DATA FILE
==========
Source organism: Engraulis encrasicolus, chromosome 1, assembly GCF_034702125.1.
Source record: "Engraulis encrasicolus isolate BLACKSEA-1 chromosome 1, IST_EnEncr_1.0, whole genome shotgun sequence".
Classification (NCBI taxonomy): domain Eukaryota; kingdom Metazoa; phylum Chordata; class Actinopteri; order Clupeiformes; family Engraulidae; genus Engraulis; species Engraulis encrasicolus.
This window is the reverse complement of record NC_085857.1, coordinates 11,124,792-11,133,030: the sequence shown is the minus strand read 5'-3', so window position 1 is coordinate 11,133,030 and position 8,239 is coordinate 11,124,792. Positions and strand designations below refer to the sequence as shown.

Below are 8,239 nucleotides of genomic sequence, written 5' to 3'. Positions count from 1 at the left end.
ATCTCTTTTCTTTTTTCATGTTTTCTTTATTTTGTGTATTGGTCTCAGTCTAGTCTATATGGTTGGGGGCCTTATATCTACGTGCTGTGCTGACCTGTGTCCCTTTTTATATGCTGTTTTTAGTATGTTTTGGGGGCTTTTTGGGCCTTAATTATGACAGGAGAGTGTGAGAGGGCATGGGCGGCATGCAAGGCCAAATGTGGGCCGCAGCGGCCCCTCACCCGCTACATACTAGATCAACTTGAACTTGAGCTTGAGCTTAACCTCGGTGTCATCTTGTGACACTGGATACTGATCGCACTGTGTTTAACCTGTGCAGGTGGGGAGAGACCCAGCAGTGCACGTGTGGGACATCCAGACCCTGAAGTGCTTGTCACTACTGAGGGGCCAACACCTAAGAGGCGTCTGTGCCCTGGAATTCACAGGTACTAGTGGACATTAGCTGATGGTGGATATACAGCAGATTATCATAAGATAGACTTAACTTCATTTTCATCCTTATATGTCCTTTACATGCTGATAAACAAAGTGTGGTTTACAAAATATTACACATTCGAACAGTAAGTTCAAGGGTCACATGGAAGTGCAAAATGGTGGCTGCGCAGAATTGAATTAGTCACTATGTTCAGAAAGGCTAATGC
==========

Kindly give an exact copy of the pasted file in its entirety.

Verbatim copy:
Source organism: Engraulis encrasicolus, chromosome 1, assembly GCF_034702125.1.
Source record: "Engraulis encrasicolus isolate BLACKSEA-1 chromosome 1, IST_EnEncr_1.0, whole genome shotgun sequence".
Classification (NCBI taxonomy): domain Eukaryota; kingdom Metazoa; phylum Chordata; class Actinopteri; order Clupeiformes; family Engraulidae; genus Engraulis; species Engraulis encrasicolus.
This window is the reverse complement of record NC_085857.1, coordinates 11,124,792-11,133,030: the sequence shown is the minus strand read 5'-3', so window position 1 is coordinate 11,133,030 and position 8,239 is coordinate 11,124,792. Positions and strand designations below refer to the sequence as shown.

Below are 8,239 nucleotides of genomic sequence, written 5' to 3'. Positions count from 1 at the left end.
ATCTCTTTTCTTTTTTCATGTTTTCTTTATTTTGTGTATTGGTCTCAGTCTAGTCTATATGGTTGGGGGCCTTATATCTACGTGCTGTGCTGACCTGTGTCCCTTTTTATATGCTGTTTTTAGTATGTTTTGGGGGCTTTTTGGGCCTTAATTATGACAGGAGAGTGTGAGAGGGCATGGGCGGCATGCAAGGCCAAATGTGGGCCGCAGCGGCCCCTCACCCGCTACATACTAGATCAACTTGAACTTGAGCTTGAGCTTAACCTCGGTGTCATCTTGTGACACTGGATACTGATCGCACTGTGTTTAACCTGTGCAGGTGGGGAGAGACCCAGCAGTGCACGTGTGGGACATCCAGACCCTGAAGTGCTTGTCACTACTGAGGGGCCAACACCTAAGAGGCGTCTGTGCCCTGGAATTCACAGGTACTAGTGGACATTAGCTGATGGTGGATATACAGCAGATTATCATAAGATAGACTTAACTTCATTTTCATCCTTATATGTCCTTTACATGCTGATAAACAAAGTGTGGTTTACAAAATATTACACATTCGAACAGTAAGTTCAAGGGTCACATGGAAGTGCAAAATGGTGGCTGCGCAGAATTGAATTAGTCACTATGTTCAGAAAGGCTAATGC